Noooo! Not the dog!

lab-golden[1]When I gave my mother a copy of ‘Marley and Me’ to read, I warned her it was sad. My pragmatic mum just shrugged and said, ‘It’s a dog book – they always die in the end!’

Which of course can be said of animals in real life, and of all of us, naturally, but I knew what she meant. It’s a sad fact of life that we usually outlast our pets by many years – better than the other way around, though, I reckon!

However, that doesn’t stop me detesting when writers of fictional stories and screenplays use that very trite emotional hook of killing off the pets. It’s a cheap shot, especially when it’s not necessary for the storyline. I see it as unimaginative writing, and it usually puts me off the rest of the book/movie.

Am I just being an absolute wimp? Maybe! But there’s more than enough of that sadness in real life. I can accept it (just) when it’s an essential part of the plot. Or a fact of life, such as an elderly dog or cat passing away.

And no, I don’t know why I’m less upset about some of the human characters who die. Sometimes it’s even fun to guess who’s expendable (the sergeant with two days until retirement, the rookie cop, the old army mate, the cheerleader in a slasher flick).

Maybe I’m just not strong enough mentally to deal with innocent animals’ deaths.  Some books are borderline – John Marsden’s ‘Checkers’ comes to mind. I love his work and his books are always edgy (a good reason to read him), but I was so mad at what he did in that book! So that I don’t give away a big part of his plotline, you’ll have to read it yourself and then tell me what you think – did he really have to do that? Could there have been another way to show the desperation of the character?

I can no longer read Sonya Hartnett’s books. This is probably a compliment to her – I want to read her because her writing is amazing. But she’s fierce and no-holds-barred when it comes to killing off creatures of any species in her fiction. So I know that for my sake, I have to stay away. She has had that strong an impact on me.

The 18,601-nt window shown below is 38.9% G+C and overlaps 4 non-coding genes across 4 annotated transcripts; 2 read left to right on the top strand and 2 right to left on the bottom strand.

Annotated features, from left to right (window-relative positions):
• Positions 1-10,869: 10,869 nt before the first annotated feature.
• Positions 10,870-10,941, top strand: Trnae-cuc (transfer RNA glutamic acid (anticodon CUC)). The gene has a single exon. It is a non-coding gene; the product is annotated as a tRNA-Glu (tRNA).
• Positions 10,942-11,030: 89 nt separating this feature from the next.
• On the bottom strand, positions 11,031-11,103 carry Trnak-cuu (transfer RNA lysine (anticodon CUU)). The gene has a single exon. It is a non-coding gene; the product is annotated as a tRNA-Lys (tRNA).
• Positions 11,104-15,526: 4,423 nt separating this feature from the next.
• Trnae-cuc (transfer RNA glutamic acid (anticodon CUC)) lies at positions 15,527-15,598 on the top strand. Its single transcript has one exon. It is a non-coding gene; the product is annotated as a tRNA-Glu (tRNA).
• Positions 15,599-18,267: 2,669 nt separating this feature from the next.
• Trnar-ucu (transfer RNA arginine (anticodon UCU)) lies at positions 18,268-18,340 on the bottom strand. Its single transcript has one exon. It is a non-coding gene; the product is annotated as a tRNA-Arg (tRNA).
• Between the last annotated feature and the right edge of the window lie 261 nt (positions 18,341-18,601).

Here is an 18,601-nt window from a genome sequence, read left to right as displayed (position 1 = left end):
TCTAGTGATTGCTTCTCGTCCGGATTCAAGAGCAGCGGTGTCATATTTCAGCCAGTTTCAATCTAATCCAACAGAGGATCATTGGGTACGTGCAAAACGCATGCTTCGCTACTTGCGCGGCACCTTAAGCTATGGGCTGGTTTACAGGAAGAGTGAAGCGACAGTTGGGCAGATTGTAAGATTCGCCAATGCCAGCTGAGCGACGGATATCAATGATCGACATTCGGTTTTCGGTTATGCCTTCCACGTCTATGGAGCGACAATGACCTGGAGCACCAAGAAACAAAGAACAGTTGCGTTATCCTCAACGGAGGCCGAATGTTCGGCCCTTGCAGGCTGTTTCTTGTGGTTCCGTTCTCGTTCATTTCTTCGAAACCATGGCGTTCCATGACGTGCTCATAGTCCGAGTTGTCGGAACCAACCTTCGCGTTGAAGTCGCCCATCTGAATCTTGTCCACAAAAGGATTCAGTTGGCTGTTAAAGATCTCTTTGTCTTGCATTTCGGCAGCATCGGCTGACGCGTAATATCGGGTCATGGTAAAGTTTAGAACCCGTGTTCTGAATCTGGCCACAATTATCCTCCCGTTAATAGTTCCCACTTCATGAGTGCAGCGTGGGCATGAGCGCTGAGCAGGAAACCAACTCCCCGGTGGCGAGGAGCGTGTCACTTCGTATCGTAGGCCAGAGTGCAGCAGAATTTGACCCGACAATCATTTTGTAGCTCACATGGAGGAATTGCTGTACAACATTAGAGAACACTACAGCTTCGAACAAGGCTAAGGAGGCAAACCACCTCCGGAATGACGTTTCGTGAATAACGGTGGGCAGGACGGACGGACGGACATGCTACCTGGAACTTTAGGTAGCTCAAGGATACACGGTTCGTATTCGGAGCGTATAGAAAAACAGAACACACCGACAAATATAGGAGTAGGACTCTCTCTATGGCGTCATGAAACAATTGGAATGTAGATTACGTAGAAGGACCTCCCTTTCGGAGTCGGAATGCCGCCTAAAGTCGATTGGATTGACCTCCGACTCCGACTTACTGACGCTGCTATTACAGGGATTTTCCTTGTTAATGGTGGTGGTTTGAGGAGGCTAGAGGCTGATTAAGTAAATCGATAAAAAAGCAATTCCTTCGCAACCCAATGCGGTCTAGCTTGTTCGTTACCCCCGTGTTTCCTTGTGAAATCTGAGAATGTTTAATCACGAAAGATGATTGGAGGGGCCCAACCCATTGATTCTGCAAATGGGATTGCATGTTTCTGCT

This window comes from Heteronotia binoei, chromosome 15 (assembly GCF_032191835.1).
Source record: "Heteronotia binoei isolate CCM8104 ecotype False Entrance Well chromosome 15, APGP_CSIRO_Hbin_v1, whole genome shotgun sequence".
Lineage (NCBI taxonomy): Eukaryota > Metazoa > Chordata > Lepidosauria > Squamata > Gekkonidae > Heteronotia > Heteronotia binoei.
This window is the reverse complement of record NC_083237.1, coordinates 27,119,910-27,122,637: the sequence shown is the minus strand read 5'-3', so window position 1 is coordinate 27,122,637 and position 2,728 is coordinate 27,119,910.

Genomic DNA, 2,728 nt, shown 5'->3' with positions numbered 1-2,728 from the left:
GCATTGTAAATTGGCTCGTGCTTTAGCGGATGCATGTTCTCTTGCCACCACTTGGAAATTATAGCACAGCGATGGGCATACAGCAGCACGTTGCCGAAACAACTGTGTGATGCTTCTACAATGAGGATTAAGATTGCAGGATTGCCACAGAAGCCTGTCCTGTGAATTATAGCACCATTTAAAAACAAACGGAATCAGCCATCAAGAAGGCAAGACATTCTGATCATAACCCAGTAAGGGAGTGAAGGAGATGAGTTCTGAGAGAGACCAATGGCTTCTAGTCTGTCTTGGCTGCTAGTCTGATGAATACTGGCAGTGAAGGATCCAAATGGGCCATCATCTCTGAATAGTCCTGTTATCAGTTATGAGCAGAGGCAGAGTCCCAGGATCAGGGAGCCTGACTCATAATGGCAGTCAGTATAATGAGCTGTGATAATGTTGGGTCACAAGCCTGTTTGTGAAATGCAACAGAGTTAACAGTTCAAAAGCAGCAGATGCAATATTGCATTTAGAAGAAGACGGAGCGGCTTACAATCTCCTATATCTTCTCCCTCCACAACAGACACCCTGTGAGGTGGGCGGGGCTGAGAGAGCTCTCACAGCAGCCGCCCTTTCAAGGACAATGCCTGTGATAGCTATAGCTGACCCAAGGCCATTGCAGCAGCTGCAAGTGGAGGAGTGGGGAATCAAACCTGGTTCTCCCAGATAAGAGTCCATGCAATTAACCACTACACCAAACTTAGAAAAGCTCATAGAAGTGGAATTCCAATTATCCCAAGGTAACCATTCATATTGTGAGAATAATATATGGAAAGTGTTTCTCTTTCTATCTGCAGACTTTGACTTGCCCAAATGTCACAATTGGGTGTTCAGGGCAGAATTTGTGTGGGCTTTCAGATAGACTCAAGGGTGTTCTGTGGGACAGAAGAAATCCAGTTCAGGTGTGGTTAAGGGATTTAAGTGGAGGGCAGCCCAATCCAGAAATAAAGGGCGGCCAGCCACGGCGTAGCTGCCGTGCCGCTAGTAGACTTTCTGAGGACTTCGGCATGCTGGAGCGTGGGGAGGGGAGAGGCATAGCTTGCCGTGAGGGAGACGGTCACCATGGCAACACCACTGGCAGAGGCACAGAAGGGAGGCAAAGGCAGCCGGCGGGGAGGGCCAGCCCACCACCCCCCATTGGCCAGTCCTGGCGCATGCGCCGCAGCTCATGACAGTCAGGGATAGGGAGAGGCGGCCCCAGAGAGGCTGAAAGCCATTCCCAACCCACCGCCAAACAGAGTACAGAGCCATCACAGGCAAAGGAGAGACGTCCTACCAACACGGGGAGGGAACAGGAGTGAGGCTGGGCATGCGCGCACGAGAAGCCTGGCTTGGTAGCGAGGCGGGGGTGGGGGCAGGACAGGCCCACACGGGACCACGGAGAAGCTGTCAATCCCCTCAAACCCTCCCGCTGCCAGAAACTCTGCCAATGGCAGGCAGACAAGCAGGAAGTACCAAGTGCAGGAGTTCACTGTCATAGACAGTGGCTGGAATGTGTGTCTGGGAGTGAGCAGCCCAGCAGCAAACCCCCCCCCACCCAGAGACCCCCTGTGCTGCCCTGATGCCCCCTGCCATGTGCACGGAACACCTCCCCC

'Happy dog' logo from the 'Does the Dog Die?' website

‘Happy dog’ logo from the ‘Does the Dog Die?’ website

Interesting – I just did an internet search on this subject and found a number of sites, including this one: Does the Dog Die? Ha! I knew it – I’m not alone! (Yes, it lists movie titles with an icon against each one to warn you if an animal dies or survives.)

I guess as I said before, I dislike it most when writers kill off pets to give the audience a cheap thrill.  I’m trying to think of the last movie I watched which did this, but I can’t recall the name because I stopped watching it at that point.

That is also my practical mum’s advice – if it hurts, stop it!

About carolynswriting

Author, Menagerie Manager, 9-5er. Love my writing, my family and other animals, my friends, and even my job :)
This entry was posted in Animals, Writing and tagged , , , , , , , , , . Bookmark the permalink.

4 Responses to Noooo! Not the dog!

  1. colinandray says:

    Totally agree with you. Killing off a cast member “just because” is as tacky as special effects “because we can”; a sexual encounter because “nobody would watch this rubbish otherwise”; But then, who says that ethics and integrity have any role in writing books or making movies. Sadly, most are simply driven to make money and all we can do is support those mediums that do have a good story without “convenient drama”; that tell a story and stay within the scope of that story. I would like to think that the market place will eventually, and naturally, correct these unfortunate traits however, most people I know couldn’t tell where the plot finishes and where the window dressings start so “my dear Carolyn” we are stuck with the status quo and can only exercise due diligence if we want intelligent, perhaps educational and always thought provoking entertainment! 🙂

    Liked by 1 person

  2. Ah yes, treats! They’re a key factor in our household 🙂


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